What is required is a LDO (Low Drop Out) regulator also a few caps on the circuit would make it more stable e.g. 10uf 16V, and 10nf on the input, and the same on the output (Yes, 2 Caps for each, 10uf smooths the supply, and the 10nf remove the High frequency instability)

    Nice idea…

  5. I am quite afraid by what I’m reading here.

    1) NEVER EVER charge a Lithium battery without the proper charging circuitry. Li-ion and Li-po batteries are extremely susceptible and they _WILL_ protest if you charge them incorrectly, sometimes by catching fire at an unexpected moment.

    2) Using a 7805 off a 6V panel is stupid as common 7805 have a drouput voltage larger than 1.5V, which means that you’d need a stable 6.5V (min) at the 7805 for it to deliver a proper, regulated, 5V output. To do things professionnally you’d need a flyback/SEPIC switching power supply that generates a 5V only when the light is sufficient.

    3) Feeding your iPod or [insert your favorite MP3 player model here] by some unregulated voltage may harm it, especially if the voltage gets higher than the rated power supply nominal voltage.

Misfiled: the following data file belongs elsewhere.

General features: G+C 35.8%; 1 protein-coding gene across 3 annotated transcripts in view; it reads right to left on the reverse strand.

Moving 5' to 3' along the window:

6. C’mon guys! Ok… So I am a total newbie, but I thought this project was great! I actually was able to understand something out of it – and is giving me interest into all of this!

    I think the article is good and that more of these “SIMPLE” projects are welcomed! Then, we can share ideas and improvements!

    And please! keep it always very cheap, very understandable (as this article is!), and positive!!


  7. I like this concept. The thought of being able to listen to my motorola V360 iTunes (1000 song hacked version) or play a game or video if I want while in the bush makes me want to make one.
    If the voltage is stable who cares usb is usb. The right voltage regulator would make all the difference for me. Mybe he could use laminating film to seal it instead of packing tape.Good hack